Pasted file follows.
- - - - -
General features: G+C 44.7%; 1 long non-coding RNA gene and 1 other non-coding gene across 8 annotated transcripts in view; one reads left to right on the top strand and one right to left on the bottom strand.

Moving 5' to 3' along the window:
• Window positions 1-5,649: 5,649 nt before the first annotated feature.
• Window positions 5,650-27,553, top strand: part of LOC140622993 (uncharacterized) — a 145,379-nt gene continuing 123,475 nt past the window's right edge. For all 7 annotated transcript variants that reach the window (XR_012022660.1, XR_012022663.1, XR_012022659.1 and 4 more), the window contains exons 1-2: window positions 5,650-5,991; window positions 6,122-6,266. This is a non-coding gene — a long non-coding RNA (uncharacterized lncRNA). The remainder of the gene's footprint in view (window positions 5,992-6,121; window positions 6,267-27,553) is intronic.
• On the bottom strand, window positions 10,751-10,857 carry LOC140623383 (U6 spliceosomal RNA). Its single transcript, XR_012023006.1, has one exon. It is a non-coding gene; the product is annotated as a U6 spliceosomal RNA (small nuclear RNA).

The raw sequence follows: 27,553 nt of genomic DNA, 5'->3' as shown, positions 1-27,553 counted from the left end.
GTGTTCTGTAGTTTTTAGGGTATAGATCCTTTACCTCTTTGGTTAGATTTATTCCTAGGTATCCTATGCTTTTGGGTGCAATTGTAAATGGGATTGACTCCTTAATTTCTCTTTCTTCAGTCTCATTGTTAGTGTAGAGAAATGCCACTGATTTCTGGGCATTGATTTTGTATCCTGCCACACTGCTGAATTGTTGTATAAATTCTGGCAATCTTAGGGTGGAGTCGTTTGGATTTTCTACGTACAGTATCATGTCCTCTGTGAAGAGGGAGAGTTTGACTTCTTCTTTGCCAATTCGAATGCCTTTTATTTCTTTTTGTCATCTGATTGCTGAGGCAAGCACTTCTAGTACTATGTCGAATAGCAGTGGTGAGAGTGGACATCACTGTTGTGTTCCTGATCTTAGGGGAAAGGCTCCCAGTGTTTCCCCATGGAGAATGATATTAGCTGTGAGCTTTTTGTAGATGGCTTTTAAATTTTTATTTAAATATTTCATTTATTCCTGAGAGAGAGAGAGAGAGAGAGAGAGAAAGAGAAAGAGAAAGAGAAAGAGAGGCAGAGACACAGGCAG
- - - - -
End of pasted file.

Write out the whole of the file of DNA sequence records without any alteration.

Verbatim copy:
General features: G+C 44.7%; 1 long non-coding RNA gene and 1 other non-coding gene across 8 annotated transcripts in view; one reads left to right on the top strand and one right to left on the bottom strand.

Moving 5' to 3' along the window:
• Window positions 1-5,649: 5,649 nt before the first annotated feature.
• Window positions 5,650-27,553, top strand: part of LOC140622993 (uncharacterized) — a 145,379-nt gene continuing 123,475 nt past the window's right edge. For all 7 annotated transcript variants that reach the window (XR_012022660.1, XR_012022663.1, XR_012022659.1 and 4 more), the window contains exons 1-2: window positions 5,650-5,991; window positions 6,122-6,266. This is a non-coding gene — a long non-coding RNA (uncharacterized lncRNA). The remainder of the gene's footprint in view (window positions 5,992-6,121; window positions 6,267-27,553) is intronic.
• On the bottom strand, window positions 10,751-10,857 carry LOC140623383 (U6 spliceosomal RNA). Its single transcript, XR_012023006.1, has one exon. It is a non-coding gene; the product is annotated as a U6 spliceosomal RNA (small nuclear RNA).

The raw sequence follows: 27,553 nt of genomic DNA, 5'->3' as shown, positions 1-27,553 counted from the left end.
GTGTTCTGTAGTTTTTAGGGTATAGATCCTTTACCTCTTTGGTTAGATTTATTCCTAGGTATCCTATGCTTTTGGGTGCAATTGTAAATGGGATTGACTCCTTAATTTCTCTTTCTTCAGTCTCATTGTTAGTGTAGAGAAATGCCACTGATTTCTGGGCATTGATTTTGTATCCTGCCACACTGCTGAATTGTTGTATAAATTCTGGCAATCTTAGGGTGGAGTCGTTTGGATTTTCTACGTACAGTATCATGTCCTCTGTGAAGAGGGAGAGTTTGACTTCTTCTTTGCCAATTCGAATGCCTTTTATTTCTTTTTGTCATCTGATTGCTGAGGCAAGCACTTCTAGTACTATGTCGAATAGCAGTGGTGAGAGTGGACATCACTGTTGTGTTCCTGATCTTAGGGGAAAGGCTCCCAGTGTTTCCCCATGGAGAATGATATTAGCTGTGAGCTTTTTGTAGATGGCTTTTAAATTTTTATTTAAATATTTCATTTATTCCTGAGAGAGAGAGAGAGAGAGAGAGAGAAAGAGAAAGAGAAAGAGAAAGAGAGGCAGAGACACAGGCAG